Occupational Asthma Reference

Anees W, Blainey D, Moore VC, Robertson K, Burge PS, Differentiating occupational asthmatics from non-occupational asthmatics and irritant-exposed workers, Occup Med, 2011;61:191-195,

Keywords: oasys,wasif score, mean resr-work, ppef, peak flow, grain, farmer, method

Known Authors

David Blainey, Essex, UK David Blainey

Sherwood Burge, Oasys Sherwood Burge

Wasif Anees, Oasys Wasif Anees

Vicky Moore, Oasys Vicky Moore

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Abstract

Background
Serial peak expiratory flow(PEF) records have been recommended as a first-line investigation in workers suspected as having occupational asthma (OA).
Aims To determine which PEF variability index best differentiates workers with OA from non-occupational asthmatics and unaffected irritant-exposed workers.

Methods
PEF was measured at least four times daily for at least 3 weeks in three groups of subjects: (i) forty healthy grain-exposed farmers and dockers, (ii) forty-two consecutive workers with independently confirmed OA and (iii) forty-eight non-occupational asthmatics. Indices of PEF variability were compared between groups.

Results
The difference in mean PEF between rest and work periods best separated the occupational asthmatic workers from the others. The upper 95% confidence limit of this index for grain-exposed workers was 2.8% of predicted PEF (16 l/min) and 3.3% (15 l/min) for non-occupational asthmatics. Sensitivity for diagnosing OA using this index was 70%. An increase in diurnal variation on workdays of >7% had a sensitivity of only 27% for the diagnosis of OA. The difference between maximum PEF on workdays
and minimum PEF on rest days had a sensitivity of <10% against non-occupational asthmatic controls.

Conclusions
Difference in mean PEF between workdays and rest days is the best simple index for differentiating subjects with OA from those with non-OA or irritant-exposed healthy subjects. Differences >16 l/min are unlikely to be due to significant irritant exposure in healthy workers.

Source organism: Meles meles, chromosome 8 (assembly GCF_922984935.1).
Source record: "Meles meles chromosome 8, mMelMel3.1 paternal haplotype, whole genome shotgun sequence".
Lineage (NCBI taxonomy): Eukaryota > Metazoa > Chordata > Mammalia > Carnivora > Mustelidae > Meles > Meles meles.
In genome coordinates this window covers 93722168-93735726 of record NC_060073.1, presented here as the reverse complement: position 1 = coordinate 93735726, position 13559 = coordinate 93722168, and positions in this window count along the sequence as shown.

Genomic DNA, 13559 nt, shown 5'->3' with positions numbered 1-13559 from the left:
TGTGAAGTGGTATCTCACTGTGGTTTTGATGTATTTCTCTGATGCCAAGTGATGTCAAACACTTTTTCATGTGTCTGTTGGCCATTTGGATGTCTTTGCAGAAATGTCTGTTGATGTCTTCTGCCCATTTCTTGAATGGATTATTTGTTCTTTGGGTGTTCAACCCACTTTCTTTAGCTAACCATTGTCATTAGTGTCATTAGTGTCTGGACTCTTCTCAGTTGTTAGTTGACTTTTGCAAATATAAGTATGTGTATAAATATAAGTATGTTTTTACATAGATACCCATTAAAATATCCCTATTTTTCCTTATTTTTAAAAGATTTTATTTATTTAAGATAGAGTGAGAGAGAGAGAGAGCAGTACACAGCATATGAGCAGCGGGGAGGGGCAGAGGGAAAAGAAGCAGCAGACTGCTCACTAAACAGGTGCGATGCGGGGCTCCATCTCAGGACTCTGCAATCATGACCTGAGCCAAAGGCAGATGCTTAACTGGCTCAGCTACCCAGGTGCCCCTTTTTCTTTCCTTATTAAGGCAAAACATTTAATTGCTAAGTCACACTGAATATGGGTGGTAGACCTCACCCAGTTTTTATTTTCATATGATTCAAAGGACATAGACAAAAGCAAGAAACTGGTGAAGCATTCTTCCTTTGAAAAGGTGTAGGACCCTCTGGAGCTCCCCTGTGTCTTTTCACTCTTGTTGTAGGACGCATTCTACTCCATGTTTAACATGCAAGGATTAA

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Associated Questions

Registered users of this website have associated this reference with the following questions. This association is not a part of the BOHRF occupational asthma guidelines.

What are the sensitivity and specificity of serial measurements of peak flow in the diagnosis of occupational asthma?
burgeps When the mean PEF on workdays (starting with the first reading at work and continuing till the last reading before work on the next day, i.e. "day interpreted")is compared with the mean PEF on days away from exposure, a difference of 16 litres/min is outside the 95% CI for readings taken in non-asthmatics exposed to high levels of a respiratory irritant (grain). Taking a mean rest-work PEF >16 litres/min achieved a sensitivity of 68% and specificity 95% in indeendently diagnosed occupational asthmatics and asthmatic controls. An increase in diurnal variation on workdays of >7% (the upper 95% CI for aasthmatic controils) had a sensitivity of only 27% for the diagnosis of OA. The difference between maximum PEF on workdays and minimum PEF on rest days (as reported in Cote J, Kennedy S, ChanYeung M , Quantitative Versus Qualitative Analysis Of Peak Expiratory Flow In Occupational Asthma, Thorax, 1993; 48:48-51) had a sensitivity of <10% against non-occupational asthmatic controls

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